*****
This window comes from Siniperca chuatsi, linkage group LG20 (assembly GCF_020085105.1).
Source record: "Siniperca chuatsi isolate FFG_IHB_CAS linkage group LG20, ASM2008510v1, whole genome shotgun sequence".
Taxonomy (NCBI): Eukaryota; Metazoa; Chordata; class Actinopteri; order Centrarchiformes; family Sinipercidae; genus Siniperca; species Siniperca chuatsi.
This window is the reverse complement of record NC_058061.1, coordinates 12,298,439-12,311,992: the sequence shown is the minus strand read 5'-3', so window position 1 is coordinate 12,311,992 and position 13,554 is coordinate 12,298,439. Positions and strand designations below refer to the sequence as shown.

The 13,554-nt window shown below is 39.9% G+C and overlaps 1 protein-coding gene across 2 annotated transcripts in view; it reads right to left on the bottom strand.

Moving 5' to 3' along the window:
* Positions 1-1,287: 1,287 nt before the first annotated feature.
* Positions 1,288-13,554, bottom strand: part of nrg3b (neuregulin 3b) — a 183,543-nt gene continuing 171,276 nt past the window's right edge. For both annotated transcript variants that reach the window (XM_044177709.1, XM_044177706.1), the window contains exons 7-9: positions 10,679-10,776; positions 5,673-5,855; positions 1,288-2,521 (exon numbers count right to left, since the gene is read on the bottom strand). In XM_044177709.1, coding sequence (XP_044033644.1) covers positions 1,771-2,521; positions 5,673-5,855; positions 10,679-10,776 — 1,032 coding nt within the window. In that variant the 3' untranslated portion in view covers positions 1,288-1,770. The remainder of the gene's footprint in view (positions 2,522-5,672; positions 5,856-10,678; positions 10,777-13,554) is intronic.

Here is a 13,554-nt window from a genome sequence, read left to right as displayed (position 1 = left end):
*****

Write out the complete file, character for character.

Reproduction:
This window comes from Siniperca chuatsi, linkage group LG20 (assembly GCF_020085105.1).
Source record: "Siniperca chuatsi isolate FFG_IHB_CAS linkage group LG20, ASM2008510v1, whole genome shotgun sequence".
Taxonomy (NCBI): Eukaryota; Metazoa; Chordata; class Actinopteri; order Centrarchiformes; family Sinipercidae; genus Siniperca; species Siniperca chuatsi.
This window is the reverse complement of record NC_058061.1, coordinates 12,298,439-12,311,992: the sequence shown is the minus strand read 5'-3', so window position 1 is coordinate 12,311,992 and position 13,554 is coordinate 12,298,439. Positions and strand designations below refer to the sequence as shown.

The 13,554-nt window shown below is 39.9% G+C and overlaps 1 protein-coding gene across 2 annotated transcripts in view; it reads right to left on the bottom strand.

Moving 5' to 3' along the window:
* Positions 1-1,287: 1,287 nt before the first annotated feature.
* Positions 1,288-13,554, bottom strand: part of nrg3b (neuregulin 3b) — a 183,543-nt gene continuing 171,276 nt past the window's right edge. For both annotated transcript variants that reach the window (XM_044177709.1, XM_044177706.1), the window contains exons 7-9: positions 10,679-10,776; positions 5,673-5,855; positions 1,288-2,521 (exon numbers count right to left, since the gene is read on the bottom strand). In XM_044177709.1, coding sequence (XP_044033644.1) covers positions 1,771-2,521; positions 5,673-5,855; positions 10,679-10,776 — 1,032 coding nt within the window. In that variant the 3' untranslated portion in view covers positions 1,288-1,770. The remainder of the gene's footprint in view (positions 2,522-5,672; positions 5,856-10,678; positions 10,777-13,554) is intronic.

Here is a 13,554-nt window from a genome sequence, read left to right as displayed (position 1 = left end):